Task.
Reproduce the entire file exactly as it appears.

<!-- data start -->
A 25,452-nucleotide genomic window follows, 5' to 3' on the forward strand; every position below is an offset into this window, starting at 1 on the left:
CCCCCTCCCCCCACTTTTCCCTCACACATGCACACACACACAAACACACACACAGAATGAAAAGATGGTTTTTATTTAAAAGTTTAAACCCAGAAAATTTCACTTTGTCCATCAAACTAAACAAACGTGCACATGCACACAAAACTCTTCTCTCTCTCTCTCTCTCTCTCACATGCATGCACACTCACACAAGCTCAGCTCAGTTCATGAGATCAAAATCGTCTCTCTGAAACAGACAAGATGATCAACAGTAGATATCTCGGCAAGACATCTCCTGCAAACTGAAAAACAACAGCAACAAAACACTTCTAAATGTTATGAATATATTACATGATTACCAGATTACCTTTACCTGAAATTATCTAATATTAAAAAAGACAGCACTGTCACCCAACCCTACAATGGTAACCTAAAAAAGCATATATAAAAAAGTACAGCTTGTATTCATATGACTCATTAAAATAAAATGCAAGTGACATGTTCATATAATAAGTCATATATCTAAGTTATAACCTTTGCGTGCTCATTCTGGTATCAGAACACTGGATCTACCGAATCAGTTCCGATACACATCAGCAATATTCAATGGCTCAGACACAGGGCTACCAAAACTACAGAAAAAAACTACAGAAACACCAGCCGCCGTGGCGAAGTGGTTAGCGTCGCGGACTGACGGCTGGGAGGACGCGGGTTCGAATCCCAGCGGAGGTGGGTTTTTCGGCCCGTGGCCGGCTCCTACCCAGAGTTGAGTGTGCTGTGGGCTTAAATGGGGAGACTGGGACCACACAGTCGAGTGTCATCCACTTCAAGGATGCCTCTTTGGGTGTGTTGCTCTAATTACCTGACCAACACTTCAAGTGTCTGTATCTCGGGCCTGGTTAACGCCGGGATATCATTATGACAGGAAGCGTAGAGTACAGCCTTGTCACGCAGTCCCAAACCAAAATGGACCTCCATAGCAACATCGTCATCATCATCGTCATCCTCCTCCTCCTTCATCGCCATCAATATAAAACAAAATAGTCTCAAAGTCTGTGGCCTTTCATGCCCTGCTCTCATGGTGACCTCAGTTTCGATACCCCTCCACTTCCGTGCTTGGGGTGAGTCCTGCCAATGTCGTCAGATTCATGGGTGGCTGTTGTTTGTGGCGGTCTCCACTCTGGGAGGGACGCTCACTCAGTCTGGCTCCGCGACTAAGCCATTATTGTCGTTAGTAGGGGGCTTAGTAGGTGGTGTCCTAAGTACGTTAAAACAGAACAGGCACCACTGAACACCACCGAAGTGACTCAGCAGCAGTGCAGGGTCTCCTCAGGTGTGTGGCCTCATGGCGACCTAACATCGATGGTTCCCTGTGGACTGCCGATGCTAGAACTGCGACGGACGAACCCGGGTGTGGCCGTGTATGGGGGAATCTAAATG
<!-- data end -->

A 25,452-nucleotide genomic window follows, 5' to 3' on the forward strand; every position below is an offset into this window, starting at 1 on the left:
CCCCCTCCCCCCACTTTTCCCTCACACATGCACACACACACAAACACACACACAGAATGAAAAGATGGTTTTTATTTAAAAGTTTAAACCCAGAAAATTTCACTTTGTCCATCAAACTAAACAAACGTGCACATGCACACAAAACTCTTCTCTCTCTCTCTCTCTCTCTCACATGCATGCACACTCACACAAGCTCAGCTCAGTTCATGAGATCAAAATCGTCTCTCTGAAACAGACAAGATGATCAACAGTAGATATCTCGGCAAGACATCTCCTGCAAACTGAAAAACAACAGCAACAAAACACTTCTAAATGTTATGAATATATTACATGATTACCAGATTACCTTTACCTGAAATTATCTAATATTAAAAAAGACAGCACTGTCACCCAACCCTACAATGGTAACCTAAAAAAGCATATATAAAAAAGTACAGCTTGTATTCATATGACTCATTAAAATAAAATGCAAGTGACATGTTCATATAATAAGTCATATATCTAAGTTATAACCTTTGCGTGCTCATTCTGGTATCAGAACACTGGATCTACCGAATCAGTTCCGATACACATCAGCAATATTCAATGGCTCAGACACAGGGCTACCAAAACTACAGAAAAAAACTACAGAAACACCAGCCGCCGTGGCGAAGTGGTTAGCGTCGCGGACTGACGGCTGGGAGGACGCGGGTTCGAATCCCAGCGGAGGTGGGTTTTTCGGCCCGTGGCCGGCTCCTACCCAGAGTTGAGTGTGCTGTGGGCTTAAATGGGGAGACTGGGACCACACAGTCGAGTGTCATCCACTTCAAGGATGCCTCTTTGGGTGTGTTGCTCTAATTACCTGACCAACACTTCAAGTGTCTGTATCTCGGGCCTGGTTAACGCCGGGATATCATTATGACAGGAAGCGTAGAGTACAGCCTTGTCACGCAGTCCCAAACCAAAATGGACCTCCATAGCAACATCGTCATCATCATCGTCATCCTCCTCCTCCTTCATCGCCATCAATATAAAACAAAATAGTCTCAAAGTCTGTGGCCTTTCATGCCCTGCTCTCATGGTGACCTCAGTTTCGATACCCCTCCACTTCCGTGCTTGGGGTGAGTCCTGCCAATGTCGTCAGATTCATGGGTGGCTGTTGTTTGTGGCGGTCTCCACTCTGGGAGGGACGCTCACTCAGTCTGGCTCCGCGACTAAGCCATTATTGTCGTTAGTAGGGGGCTTAGTAGGTGGTGTCCTAAGTACGTTAAAACAGAACAGGCACCACTGAACACCACCGAAGTGACTCAGCAGCAGTGCAGGGTCTCCTCAGGTGTGTGGCCTCATGGCGACCTAACATCGATGGTTCCCTGTGGACTGCCGATGCTAGAACTGCGACGGACGAACCCGGGTGTGGCCGTGTATGGGGGAATCTAAATG